Also if you are involved in a group that is interested in suggesting advisory committee members or you are an individual interested in serving on this committee I encourage you to submit a letter of interest to the Clerk of the Legislature no later than February 4, 2011.  Letters of interest should be addressed to:

Robert M. Graber
Clerk, Erie County Legislature
92 Franklin Street, 4th Floor
Buffalo, NY  14202

I thank you for helping us, as your elected officials, to keep the political process open and fair to all members of our community by staying informed about the redistricting process.

Marc Coppola for State Senate SD-61 #WNYVotes

22 Sep

By way of full disclosure, I ran against Mike Ranzenhofer for the county legislature in 2007.  I think he’s just as ineffective and feckless now as he was then.

Ranzenhofer has been in elected office for over 20 years, and has helped preside over the precipitous decline in WNY’s fortunes during that time.  While he was in the minority during most of his tenure in the county legislature and state senate, someone who believes in good government can still make a positive difference for his constituents beyond just saying, “no” and proposing pie-in-the-sky tax cuts without actually doing the work necessary to get it done.  During his short time in the majority, he advocated for, and passed, the Giambra budgets that led to fiscal meltdown in 2004.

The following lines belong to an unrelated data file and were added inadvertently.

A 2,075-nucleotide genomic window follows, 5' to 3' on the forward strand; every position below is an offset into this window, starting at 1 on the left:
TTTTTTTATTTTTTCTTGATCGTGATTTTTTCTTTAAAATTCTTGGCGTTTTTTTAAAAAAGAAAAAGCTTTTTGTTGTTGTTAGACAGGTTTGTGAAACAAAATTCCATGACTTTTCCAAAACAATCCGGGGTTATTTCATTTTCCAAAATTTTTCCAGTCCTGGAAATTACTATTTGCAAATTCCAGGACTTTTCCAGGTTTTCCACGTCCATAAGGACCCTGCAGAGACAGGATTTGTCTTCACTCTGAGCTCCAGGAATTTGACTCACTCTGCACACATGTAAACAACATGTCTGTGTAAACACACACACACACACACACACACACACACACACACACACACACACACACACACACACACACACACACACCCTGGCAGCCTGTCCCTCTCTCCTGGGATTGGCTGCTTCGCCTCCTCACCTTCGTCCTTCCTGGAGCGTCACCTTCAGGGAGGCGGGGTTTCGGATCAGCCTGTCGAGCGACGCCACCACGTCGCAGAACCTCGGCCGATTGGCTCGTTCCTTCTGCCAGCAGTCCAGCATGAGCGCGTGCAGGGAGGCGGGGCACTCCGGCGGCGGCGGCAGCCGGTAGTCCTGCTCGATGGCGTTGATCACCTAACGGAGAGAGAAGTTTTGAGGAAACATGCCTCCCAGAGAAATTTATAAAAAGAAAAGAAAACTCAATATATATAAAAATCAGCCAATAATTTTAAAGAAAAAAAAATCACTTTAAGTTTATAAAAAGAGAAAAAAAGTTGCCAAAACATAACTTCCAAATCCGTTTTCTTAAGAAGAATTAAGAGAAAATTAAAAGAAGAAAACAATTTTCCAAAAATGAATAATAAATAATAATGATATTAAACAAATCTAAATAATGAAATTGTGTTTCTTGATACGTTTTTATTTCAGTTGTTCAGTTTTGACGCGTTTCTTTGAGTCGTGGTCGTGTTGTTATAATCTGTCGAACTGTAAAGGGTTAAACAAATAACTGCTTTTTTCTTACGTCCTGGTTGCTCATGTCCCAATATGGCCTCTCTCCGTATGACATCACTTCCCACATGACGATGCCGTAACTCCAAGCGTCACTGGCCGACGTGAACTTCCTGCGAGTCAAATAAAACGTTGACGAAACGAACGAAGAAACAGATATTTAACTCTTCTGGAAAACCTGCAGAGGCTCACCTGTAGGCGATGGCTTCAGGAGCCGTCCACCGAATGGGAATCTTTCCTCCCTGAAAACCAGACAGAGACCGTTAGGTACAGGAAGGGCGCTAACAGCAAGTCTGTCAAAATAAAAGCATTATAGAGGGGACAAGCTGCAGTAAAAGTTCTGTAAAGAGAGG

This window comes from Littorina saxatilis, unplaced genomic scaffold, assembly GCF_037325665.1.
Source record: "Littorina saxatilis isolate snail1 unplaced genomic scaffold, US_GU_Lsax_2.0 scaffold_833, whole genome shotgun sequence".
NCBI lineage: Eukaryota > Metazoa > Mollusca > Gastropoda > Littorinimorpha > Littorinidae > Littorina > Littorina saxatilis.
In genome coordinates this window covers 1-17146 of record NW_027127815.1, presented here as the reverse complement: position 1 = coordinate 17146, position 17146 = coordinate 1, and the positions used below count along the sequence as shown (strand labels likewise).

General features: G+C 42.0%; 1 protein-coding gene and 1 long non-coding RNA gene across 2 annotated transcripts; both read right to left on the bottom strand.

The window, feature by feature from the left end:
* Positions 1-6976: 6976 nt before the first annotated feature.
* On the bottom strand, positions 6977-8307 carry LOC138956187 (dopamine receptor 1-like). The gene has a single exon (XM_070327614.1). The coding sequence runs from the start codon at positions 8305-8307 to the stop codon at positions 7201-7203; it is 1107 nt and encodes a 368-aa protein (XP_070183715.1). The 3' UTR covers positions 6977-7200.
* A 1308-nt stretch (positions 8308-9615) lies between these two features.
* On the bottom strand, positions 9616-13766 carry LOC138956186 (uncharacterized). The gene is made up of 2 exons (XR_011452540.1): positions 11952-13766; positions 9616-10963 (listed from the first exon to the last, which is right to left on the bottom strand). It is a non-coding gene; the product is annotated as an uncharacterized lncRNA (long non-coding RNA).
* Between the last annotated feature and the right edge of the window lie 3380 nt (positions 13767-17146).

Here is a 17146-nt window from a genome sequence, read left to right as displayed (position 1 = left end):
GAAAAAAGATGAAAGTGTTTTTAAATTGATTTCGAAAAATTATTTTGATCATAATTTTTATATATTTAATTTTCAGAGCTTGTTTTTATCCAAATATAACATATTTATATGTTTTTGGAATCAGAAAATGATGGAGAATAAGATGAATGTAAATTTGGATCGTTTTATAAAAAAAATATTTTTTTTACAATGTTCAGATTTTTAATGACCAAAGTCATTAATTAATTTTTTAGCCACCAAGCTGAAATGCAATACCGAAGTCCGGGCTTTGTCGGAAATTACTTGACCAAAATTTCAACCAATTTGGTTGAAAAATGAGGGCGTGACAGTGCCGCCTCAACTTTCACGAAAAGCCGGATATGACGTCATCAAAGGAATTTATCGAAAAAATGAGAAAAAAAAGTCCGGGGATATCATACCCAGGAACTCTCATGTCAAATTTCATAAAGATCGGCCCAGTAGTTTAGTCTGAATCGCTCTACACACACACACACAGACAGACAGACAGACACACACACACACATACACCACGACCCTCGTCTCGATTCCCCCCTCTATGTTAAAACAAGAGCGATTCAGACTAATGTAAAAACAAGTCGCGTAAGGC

Marc Coppola, former Buffalo City Councilman and pre-Antoine SD-60 senator has moved into Tonawanda and is running to replace Ranzenhofer in SD-61.  He made a splash when he announced by renouncing our corrupt system of electoral fusion, refusing to accept or seek the WFP or IP or CP lines.  He pledges to work to abolish fusion. By contrast, Ranzenhofer sought and received the endorsements of the IP and CP, and no doubt some IP and CP low-level, semi-intelligent apparatchik will get some sort of state job or contract in exchange for that endorsement.  You scratch my back politics is de rigeur in New York if you play the fusion game.

Coppola is the first person with a high profile to so vocally criticize and renounce fusion – a system that helps and is helped by the party establishment.

Yet Ranzenhofer goes to the Senate, helps the Republicans cut deals with corrupt friend-of-Pigeon, Pedro Espada, and criticizes the budget process in Albany.   He has zero independence whatsoever and goes along with whatever the minority does.  Coppola rightfully criticized Ranzenhofer’s disingenuous complaints about the budget process thusly,